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Retirement Plan Withdrawal vs. 401(k) Loan

retirement plan withdrawal

On March 25, 2020, the Senate unanimously passed a $2 trillion stimulus package called the CARES Act – the Coronavirus Aid, Relief, and Economic Security Act.  The primary purpose of the Act is that it boosts unemployment insurance payouts and aims to send relief checks to many Americans. In addition, it also looks to aid small businesses and some large corporations negatively impacted by the Covid-19 virus. Included in the bill are several measures that impact retirement savers. Among them, are beneficial changes to both plan withdrawals and 401(k) loans. In the following, we’ll discuss whether a retirement plan withdrawal is better than a loan from your 401(k).

Here are the three provisions that focus on every American retirement saver:

Penalty-Free IRA & 401(k) Plan Distributions

You are allowed to take a penalty-free IRA and/or 401(k) plan distribution of up to $100,000. This includes all types of plans, including the popular Self-Directed IRA and 401(k) plans. Further, it eliminates that mandatory withholding tax for 401(k) withdrawals. Normally, about 20% of a 401(k) withdrawal is withheld for tax purposes. Of course, all traditional withdrawals will be taxed. However, you now have three years to pay the taxes on your distributions. An eligible distribution is one made to someone:

  • who is diagnosed with SRS-COV-2 or COVID-19 by a test approved by the CDC,
  • whose spouse or dependent is diagnosed with one of the two diseases, or
  • who experiences adverse financial consequences as a result of being quarantined, furloughed

Normally, when one takes a distributions from the account prior to age 59 1/2, taxes would be due and a penalty would apply. This 10% early withdrawal penalty has been waived for qualified distributions due to the coronavirus. As we stated earlier, taxes will be due, however you can spread them out over three years.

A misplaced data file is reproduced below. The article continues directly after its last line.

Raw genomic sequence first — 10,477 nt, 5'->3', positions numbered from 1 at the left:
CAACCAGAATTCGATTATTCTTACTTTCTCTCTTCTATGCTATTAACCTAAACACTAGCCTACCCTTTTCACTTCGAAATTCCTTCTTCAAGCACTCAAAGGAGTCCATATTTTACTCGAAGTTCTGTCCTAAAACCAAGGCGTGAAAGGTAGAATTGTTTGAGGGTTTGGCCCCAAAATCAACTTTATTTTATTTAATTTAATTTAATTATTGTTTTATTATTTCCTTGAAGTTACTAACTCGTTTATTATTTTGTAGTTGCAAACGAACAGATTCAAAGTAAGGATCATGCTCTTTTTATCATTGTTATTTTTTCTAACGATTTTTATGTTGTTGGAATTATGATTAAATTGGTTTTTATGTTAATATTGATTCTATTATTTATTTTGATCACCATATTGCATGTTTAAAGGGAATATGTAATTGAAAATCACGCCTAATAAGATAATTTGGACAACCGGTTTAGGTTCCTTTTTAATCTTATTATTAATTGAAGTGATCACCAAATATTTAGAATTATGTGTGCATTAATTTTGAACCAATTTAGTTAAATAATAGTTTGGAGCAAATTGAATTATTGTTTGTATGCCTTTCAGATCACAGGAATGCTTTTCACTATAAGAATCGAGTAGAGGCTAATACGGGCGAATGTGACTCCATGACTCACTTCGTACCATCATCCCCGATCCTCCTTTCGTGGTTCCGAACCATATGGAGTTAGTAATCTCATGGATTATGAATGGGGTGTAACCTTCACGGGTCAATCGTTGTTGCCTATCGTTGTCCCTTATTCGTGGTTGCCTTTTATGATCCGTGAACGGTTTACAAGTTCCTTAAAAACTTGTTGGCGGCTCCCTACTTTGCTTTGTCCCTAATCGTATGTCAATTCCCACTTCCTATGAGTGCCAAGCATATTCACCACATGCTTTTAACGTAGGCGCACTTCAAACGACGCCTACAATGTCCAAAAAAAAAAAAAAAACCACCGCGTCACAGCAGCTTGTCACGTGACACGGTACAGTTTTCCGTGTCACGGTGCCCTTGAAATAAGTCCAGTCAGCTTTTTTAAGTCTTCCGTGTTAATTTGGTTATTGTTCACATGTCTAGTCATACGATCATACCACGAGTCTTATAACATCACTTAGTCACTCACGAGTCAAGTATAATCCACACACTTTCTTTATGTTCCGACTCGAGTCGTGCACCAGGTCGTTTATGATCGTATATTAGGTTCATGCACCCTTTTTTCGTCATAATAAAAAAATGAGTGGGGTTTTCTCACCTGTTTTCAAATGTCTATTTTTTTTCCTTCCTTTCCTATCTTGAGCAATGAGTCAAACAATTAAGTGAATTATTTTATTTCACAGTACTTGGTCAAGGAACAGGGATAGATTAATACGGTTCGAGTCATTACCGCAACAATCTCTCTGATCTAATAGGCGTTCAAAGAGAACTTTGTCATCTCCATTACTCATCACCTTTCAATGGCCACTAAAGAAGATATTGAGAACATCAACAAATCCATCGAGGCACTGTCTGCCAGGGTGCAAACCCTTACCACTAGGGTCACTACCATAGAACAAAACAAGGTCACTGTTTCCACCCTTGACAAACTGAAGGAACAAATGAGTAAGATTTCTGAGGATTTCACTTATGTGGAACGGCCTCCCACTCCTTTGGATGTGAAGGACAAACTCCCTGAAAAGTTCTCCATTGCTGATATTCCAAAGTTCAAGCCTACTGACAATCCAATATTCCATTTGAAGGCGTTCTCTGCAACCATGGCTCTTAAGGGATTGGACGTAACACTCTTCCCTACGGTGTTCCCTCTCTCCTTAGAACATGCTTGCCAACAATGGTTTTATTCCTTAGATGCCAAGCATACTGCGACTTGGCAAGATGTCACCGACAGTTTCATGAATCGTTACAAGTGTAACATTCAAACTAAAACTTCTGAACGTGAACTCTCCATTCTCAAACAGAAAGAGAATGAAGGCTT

401(k) Plan Loan Changes

The Act increased the 401(k) plan maximum loan amount from $50,000 to $100,000. Again, this applies to all 401(k) plans, including Solo 401(k) plans. In order to take advantage of the loan, you must, of course, have a 401(k) and the plan must allow for loans. A 401(k) loan must be paid back in full within five years. Payments must be made at least quarterly at an interest rate of at least Prime. Currently, the Prime Rate stands at 3.25%.

The CARES Act also has a provision for those who currently have an outstanding 401(k) loan balance. All payments due through the end of the year can be delayed for one year. For example, if you have a payment due on April 1, 2020, you do not have to make your payment until April 2021. This goes for all payments due by December 31, 2020.

RMD Waiver

Required Minimum Distributions (RMD) are due once you reach a certain age. Prior to the SECURE Act, that age was 70 1/2. However, that age was pushed back to 72. If you had already begun the RMD regime, you are not required to take a distribution for 2020. If you turned age 70 1/2 in 2019 and have not taken your RMD for that year, you must still do so. It is unclear if the April 1 deadline is still set. We’ll update with any new info as soon as we have it! To be clear – all 2020 RMD payments are canceled for this year. Required distributions are expected to resume in 2021.

Read the Full CARES Act

Retirement Plan Withdrawal vs. a Loan